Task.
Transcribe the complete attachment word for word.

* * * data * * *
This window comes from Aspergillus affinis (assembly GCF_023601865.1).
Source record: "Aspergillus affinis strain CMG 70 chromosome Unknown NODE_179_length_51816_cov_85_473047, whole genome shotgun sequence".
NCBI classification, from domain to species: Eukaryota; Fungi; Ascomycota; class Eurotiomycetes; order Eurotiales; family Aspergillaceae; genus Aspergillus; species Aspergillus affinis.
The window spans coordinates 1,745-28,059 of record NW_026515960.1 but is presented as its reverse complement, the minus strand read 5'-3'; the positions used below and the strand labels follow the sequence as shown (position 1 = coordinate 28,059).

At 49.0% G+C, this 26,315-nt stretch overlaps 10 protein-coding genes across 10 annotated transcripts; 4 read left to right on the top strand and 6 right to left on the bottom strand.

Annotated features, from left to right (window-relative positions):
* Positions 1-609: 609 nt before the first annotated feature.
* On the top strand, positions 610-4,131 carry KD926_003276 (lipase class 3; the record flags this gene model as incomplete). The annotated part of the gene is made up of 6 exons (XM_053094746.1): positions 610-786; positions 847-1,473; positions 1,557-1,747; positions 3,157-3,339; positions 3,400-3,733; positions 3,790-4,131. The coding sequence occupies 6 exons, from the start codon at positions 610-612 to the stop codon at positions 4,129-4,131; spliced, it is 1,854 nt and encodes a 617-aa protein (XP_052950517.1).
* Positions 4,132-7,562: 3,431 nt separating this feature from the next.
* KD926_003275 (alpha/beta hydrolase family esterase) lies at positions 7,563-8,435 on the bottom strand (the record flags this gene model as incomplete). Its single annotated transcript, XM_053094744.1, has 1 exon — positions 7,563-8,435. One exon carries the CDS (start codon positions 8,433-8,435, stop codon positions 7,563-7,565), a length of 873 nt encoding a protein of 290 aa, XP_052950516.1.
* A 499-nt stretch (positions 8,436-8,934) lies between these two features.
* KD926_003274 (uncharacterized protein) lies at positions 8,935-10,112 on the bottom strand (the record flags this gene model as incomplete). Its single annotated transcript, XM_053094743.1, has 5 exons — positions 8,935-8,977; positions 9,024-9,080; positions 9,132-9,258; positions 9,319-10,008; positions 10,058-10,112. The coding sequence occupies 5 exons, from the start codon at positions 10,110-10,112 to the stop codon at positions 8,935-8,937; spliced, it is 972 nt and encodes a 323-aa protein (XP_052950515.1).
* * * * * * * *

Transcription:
This window comes from Aspergillus affinis (assembly GCF_023601865.1).
Source record: "Aspergillus affinis strain CMG 70 chromosome Unknown NODE_179_length_51816_cov_85_473047, whole genome shotgun sequence".
NCBI classification, from domain to species: Eukaryota; Fungi; Ascomycota; class Eurotiomycetes; order Eurotiales; family Aspergillaceae; genus Aspergillus; species Aspergillus affinis.
The window spans coordinates 1,745-28,059 of record NW_026515960.1 but is presented as its reverse complement, the minus strand read 5'-3'; the positions used below and the strand labels follow the sequence as shown (position 1 = coordinate 28,059).

At 49.0% G+C, this 26,315-nt stretch overlaps 10 protein-coding genes across 10 annotated transcripts; 4 read left to right on the top strand and 6 right to left on the bottom strand.

Annotated features, from left to right (window-relative positions):
* Positions 1-609: 609 nt before the first annotated feature.
* On the top strand, positions 610-4,131 carry KD926_003276 (lipase class 3; the record flags this gene model as incomplete). The annotated part of the gene is made up of 6 exons (XM_053094746.1): positions 610-786; positions 847-1,473; positions 1,557-1,747; positions 3,157-3,339; positions 3,400-3,733; positions 3,790-4,131. The coding sequence occupies 6 exons, from the start codon at positions 610-612 to the stop codon at positions 4,129-4,131; spliced, it is 1,854 nt and encodes a 617-aa protein (XP_052950517.1).
* Positions 4,132-7,562: 3,431 nt separating this feature from the next.
* KD926_003275 (alpha/beta hydrolase family esterase) lies at positions 7,563-8,435 on the bottom strand (the record flags this gene model as incomplete). Its single annotated transcript, XM_053094744.1, has 1 exon — positions 7,563-8,435. One exon carries the CDS (start codon positions 8,433-8,435, stop codon positions 7,563-7,565), a length of 873 nt encoding a protein of 290 aa, XP_052950516.1.
* A 499-nt stretch (positions 8,436-8,934) lies between these two features.
* KD926_003274 (uncharacterized protein) lies at positions 8,935-10,112 on the bottom strand (the record flags this gene model as incomplete). Its single annotated transcript, XM_053094743.1, has 5 exons — positions 8,935-8,977; positions 9,024-9,080; positions 9,132-9,258; positions 9,319-10,008; positions 10,058-10,112. The coding sequence occupies 5 exons, from the start codon at positions 10,110-10,112 to the stop codon at positions 8,935-8,937; spliced, it is 972 nt and encodes a 323-aa protein (XP_052950515.1).